In Doc.K 

I wonder at what time in each country’s  own accounting period their redenom happened…..   ???

We see  Argentina did so in January , the beginning of their fiscal year .

Angola  July 1,  1995 in the middle of their fiscal yr.

Brazil    July 1, 1994
Currency rebasing or redenomination,

according to Bank of Zambia article(2012), technical Guideline on rebasing, involves the diving of a currency unit by a defined denominator and adapting that rebased currency to every amount expressed in both notes and coins. Similarly, Ahmed Bello. D (2011) defined currency redenomination as the process where a new unit currency replaced the old unit with certain ratio that is achieved by removing zeroes from a currency. It is the looping off some zeroes from a given currency. For the Zambian currency, kwacha entails removing the last three zeroes or dividing by one thousand (1,000). Rebasing or redenomination has both the advantages and disadvantages to both individuals and economy at large.


The process of rebasing of kwacha has several advantages, which will be analyzed below. Initially, the newly rebased kwacha creates a much greater confidence among citizens and foreigners. It is likely to uphold or raise the credibility of the local currency to the outside world. Mosley (2003: International Monitory Fund, 2003) show that redenomination is meant to ensure credibility.

Enhanced credibility can not only improve government electoral fortunes, but can also improve a government’s treatment as a borrower, as a location for private Investments, and a defender of exchange rate in the eyes of global capital markets (Leblang, 2002; Jensen, 2005). For instance, a Zambia’s exchange rate of US$1 to K5, 210.41 will inspire less confidence to citizens and foreign investors than when US$1 equivalent to K5.21 after rebasing.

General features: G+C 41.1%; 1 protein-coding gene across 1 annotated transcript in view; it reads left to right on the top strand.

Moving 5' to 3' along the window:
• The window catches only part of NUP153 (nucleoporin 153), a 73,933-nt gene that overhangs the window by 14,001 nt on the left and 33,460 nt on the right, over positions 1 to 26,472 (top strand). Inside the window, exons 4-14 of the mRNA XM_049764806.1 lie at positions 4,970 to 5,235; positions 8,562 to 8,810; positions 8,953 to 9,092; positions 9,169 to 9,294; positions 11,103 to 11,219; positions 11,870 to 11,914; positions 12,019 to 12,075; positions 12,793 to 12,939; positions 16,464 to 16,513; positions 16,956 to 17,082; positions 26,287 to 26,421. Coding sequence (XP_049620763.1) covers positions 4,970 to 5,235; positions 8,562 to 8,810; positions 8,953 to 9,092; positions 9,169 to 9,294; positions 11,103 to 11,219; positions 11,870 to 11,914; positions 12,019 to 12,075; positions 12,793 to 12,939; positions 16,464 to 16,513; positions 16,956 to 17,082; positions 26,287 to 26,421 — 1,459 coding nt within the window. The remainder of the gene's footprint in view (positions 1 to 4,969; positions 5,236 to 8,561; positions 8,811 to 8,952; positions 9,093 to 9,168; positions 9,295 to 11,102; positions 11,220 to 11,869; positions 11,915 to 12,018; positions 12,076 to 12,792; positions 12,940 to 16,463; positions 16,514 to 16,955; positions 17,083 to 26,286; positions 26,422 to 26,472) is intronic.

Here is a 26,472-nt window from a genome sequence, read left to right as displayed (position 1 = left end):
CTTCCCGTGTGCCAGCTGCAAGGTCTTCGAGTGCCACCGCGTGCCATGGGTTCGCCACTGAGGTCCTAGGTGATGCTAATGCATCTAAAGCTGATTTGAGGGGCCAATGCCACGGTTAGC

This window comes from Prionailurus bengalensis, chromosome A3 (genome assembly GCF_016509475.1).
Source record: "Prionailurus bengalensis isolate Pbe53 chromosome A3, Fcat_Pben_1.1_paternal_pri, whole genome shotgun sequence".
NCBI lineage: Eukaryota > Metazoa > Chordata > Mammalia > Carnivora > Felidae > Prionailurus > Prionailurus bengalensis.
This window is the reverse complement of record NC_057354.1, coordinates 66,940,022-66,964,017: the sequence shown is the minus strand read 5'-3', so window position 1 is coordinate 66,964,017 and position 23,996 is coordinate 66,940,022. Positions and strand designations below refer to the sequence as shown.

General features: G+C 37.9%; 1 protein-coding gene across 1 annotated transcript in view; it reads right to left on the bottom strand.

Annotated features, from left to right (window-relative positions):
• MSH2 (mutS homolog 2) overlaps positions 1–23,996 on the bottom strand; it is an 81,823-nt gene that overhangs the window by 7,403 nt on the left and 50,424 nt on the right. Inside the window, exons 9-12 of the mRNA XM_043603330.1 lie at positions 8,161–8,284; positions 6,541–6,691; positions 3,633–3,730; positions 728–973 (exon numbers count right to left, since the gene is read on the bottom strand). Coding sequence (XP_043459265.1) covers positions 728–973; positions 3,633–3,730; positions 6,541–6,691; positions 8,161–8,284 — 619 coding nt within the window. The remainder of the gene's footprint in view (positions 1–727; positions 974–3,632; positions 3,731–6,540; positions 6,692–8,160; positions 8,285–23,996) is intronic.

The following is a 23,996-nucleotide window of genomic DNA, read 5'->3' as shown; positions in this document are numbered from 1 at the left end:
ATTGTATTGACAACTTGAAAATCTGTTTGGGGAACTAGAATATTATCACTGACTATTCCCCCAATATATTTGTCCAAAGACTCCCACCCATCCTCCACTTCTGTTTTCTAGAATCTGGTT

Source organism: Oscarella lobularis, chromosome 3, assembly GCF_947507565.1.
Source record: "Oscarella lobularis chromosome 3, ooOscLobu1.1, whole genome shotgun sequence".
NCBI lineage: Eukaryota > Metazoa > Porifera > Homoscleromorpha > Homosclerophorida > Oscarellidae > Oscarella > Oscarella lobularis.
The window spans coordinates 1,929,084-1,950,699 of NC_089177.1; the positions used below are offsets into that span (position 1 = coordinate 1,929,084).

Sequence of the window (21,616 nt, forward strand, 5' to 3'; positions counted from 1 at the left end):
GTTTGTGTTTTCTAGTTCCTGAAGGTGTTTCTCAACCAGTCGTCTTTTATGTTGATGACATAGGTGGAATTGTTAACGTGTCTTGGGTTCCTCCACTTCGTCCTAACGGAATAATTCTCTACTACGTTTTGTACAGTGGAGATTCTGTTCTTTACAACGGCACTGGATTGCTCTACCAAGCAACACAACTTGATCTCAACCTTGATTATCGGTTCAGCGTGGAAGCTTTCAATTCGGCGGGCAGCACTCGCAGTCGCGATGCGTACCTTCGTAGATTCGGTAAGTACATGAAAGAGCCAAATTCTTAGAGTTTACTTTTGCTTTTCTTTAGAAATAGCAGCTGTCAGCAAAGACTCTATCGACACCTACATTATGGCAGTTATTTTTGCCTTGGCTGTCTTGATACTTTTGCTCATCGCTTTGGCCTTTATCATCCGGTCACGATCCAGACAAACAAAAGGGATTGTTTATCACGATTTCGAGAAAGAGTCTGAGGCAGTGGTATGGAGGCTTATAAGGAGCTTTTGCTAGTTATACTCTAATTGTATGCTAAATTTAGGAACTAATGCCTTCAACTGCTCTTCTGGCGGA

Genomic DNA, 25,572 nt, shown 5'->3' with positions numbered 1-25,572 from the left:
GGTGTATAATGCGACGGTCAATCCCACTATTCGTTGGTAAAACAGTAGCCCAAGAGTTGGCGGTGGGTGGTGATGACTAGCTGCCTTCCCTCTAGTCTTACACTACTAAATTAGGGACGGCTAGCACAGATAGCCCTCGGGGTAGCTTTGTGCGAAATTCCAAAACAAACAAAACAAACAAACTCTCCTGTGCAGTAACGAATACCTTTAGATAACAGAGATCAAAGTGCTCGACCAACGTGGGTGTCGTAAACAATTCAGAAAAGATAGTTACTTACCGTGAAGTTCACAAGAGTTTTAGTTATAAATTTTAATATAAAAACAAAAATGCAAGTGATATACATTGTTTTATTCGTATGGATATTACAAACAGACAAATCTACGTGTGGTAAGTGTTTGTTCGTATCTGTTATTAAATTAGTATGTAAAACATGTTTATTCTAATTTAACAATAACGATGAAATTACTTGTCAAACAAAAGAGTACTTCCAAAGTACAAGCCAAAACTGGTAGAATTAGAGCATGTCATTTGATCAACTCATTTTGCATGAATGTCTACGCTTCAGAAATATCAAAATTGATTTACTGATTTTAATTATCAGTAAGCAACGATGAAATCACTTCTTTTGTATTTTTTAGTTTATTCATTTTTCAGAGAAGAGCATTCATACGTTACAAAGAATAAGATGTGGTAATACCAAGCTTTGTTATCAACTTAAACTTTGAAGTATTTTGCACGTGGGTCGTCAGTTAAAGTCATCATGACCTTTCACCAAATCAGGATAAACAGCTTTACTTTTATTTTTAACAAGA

The latter exchange rate will show much credibility to the Zambian kwacha as it will be viewed to have much more value. Others have argued that rebasing will simplify accounting and ease of expressing monetary values, thereby minimizing error associated with imputing of financial data. For instance, computation of numerous figures in trillions or billions of kwacha in accounting database is not only tiresome and clumsy but also prone to error, which might render the process useless.

So rebasing would ease the systematic tabulation, as a figure like K250, 345.14 will be reduced to K250.35, which is easier to compute. Further, the rebased kwacha would evoke cardinal psychological effect, which creates a sense of identity. According to Lead Capital Limited (2007), the feel good effect of such reconstruction in currency presumes that the perception of the local currency would be enhanced because people invariably begin to subconsciously relate currency redenomination to revaluation.

This would affect citizen’s identity and hence the legitimacy of the national government.Sometimes, this emotional effect can make citizens and foreigners increase the substituting of using the foreign currency for the local one, hence raise its demand. The Bank of Zambia (2012) has further argued that there will be significant gains in terms of efficiency that should anchor expectations of policy credibility.